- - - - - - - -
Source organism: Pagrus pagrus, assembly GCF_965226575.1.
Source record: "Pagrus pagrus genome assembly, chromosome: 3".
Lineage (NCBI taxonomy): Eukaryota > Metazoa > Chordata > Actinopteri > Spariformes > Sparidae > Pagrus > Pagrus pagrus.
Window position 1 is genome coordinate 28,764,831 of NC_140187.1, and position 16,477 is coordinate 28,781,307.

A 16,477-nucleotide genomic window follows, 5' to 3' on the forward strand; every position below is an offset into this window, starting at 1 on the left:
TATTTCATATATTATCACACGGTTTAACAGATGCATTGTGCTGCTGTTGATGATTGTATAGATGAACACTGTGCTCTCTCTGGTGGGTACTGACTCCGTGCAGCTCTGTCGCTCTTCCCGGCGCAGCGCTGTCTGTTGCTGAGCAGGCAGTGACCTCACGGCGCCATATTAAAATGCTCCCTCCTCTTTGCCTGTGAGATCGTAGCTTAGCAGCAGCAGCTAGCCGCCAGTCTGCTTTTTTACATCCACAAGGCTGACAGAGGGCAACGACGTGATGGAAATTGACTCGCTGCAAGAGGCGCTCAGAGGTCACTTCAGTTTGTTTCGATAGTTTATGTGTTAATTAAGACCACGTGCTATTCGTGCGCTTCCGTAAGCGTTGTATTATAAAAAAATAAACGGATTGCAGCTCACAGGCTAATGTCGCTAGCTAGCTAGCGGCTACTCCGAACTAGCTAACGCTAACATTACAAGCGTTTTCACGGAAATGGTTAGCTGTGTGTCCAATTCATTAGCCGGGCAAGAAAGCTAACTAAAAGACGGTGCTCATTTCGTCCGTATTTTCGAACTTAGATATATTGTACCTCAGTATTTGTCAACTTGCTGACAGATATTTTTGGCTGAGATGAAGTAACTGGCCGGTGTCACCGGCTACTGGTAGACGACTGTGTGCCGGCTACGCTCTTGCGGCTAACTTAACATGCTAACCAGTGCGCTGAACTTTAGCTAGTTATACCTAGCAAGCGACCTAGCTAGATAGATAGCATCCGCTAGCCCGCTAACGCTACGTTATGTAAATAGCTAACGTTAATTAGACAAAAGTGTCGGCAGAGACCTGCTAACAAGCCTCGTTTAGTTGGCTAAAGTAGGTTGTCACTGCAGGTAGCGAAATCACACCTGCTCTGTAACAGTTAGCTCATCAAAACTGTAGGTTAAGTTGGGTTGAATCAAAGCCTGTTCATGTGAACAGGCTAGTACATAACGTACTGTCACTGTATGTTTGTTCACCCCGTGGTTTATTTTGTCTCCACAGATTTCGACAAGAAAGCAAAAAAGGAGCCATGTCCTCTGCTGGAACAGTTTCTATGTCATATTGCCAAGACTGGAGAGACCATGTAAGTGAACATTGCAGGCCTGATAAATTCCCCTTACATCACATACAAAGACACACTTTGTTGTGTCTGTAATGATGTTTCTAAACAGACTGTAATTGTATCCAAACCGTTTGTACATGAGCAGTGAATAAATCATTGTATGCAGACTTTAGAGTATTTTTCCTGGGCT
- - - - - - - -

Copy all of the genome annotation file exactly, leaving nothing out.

Source organism: Pagrus pagrus, assembly GCF_965226575.1.
Source record: "Pagrus pagrus genome assembly, chromosome: 3".
Lineage (NCBI taxonomy): Eukaryota > Metazoa > Chordata > Actinopteri > Spariformes > Sparidae > Pagrus > Pagrus pagrus.
Window position 1 is genome coordinate 28,764,831 of NC_140187.1, and position 16,477 is coordinate 28,781,307.

A 16,477-nucleotide genomic window follows, 5' to 3' on the forward strand; every position below is an offset into this window, starting at 1 on the left:
TATTTCATATATTATCACACGGTTTAACAGATGCATTGTGCTGCTGTTGATGATTGTATAGATGAACACTGTGCTCTCTCTGGTGGGTACTGACTCCGTGCAGCTCTGTCGCTCTTCCCGGCGCAGCGCTGTCTGTTGCTGAGCAGGCAGTGACCTCACGGCGCCATATTAAAATGCTCCCTCCTCTTTGCCTGTGAGATCGTAGCTTAGCAGCAGCAGCTAGCCGCCAGTCTGCTTTTTTACATCCACAAGGCTGACAGAGGGCAACGACGTGATGGAAATTGACTCGCTGCAAGAGGCGCTCAGAGGTCACTTCAGTTTGTTTCGATAGTTTATGTGTTAATTAAGACCACGTGCTATTCGTGCGCTTCCGTAAGCGTTGTATTATAAAAAAATAAACGGATTGCAGCTCACAGGCTAATGTCGCTAGCTAGCTAGCGGCTACTCCGAACTAGCTAACGCTAACATTACAAGCGTTTTCACGGAAATGGTTAGCTGTGTGTCCAATTCATTAGCCGGGCAAGAAAGCTAACTAAAAGACGGTGCTCATTTCGTCCGTATTTTCGAACTTAGATATATTGTACCTCAGTATTTGTCAACTTGCTGACAGATATTTTTGGCTGAGATGAAGTAACTGGCCGGTGTCACCGGCTACTGGTAGACGACTGTGTGCCGGCTACGCTCTTGCGGCTAACTTAACATGCTAACCAGTGCGCTGAACTTTAGCTAGTTATACCTAGCAAGCGACCTAGCTAGATAGATAGCATCCGCTAGCCCGCTAACGCTACGTTATGTAAATAGCTAACGTTAATTAGACAAAAGTGTCGGCAGAGACCTGCTAACAAGCCTCGTTTAGTTGGCTAAAGTAGGTTGTCACTGCAGGTAGCGAAATCACACCTGCTCTGTAACAGTTAGCTCATCAAAACTGTAGGTTAAGTTGGGTTGAATCAAAGCCTGTTCATGTGAACAGGCTAGTACATAACGTACTGTCACTGTATGTTTGTTCACCCCGTGGTTTATTTTGTCTCCACAGATTTCGACAAGAAAGCAAAAAAGGAGCCATGTCCTCTGCTGGAACAGTTTCTATGTCATATTGCCAAGACTGGAGAGACCATGTAAGTGAACATTGCAGGCCTGATAAATTCCCCTTACATCACATACAAAGACACACTTTGTTGTGTCTGTAATGATGTTTCTAAACAGACTGTAATTGTATCCAAACCGTTTGTACATGAGCAGTGAATAAATCATTGTATGCAGACTTTAGAGTATTTTTCCTGGGCT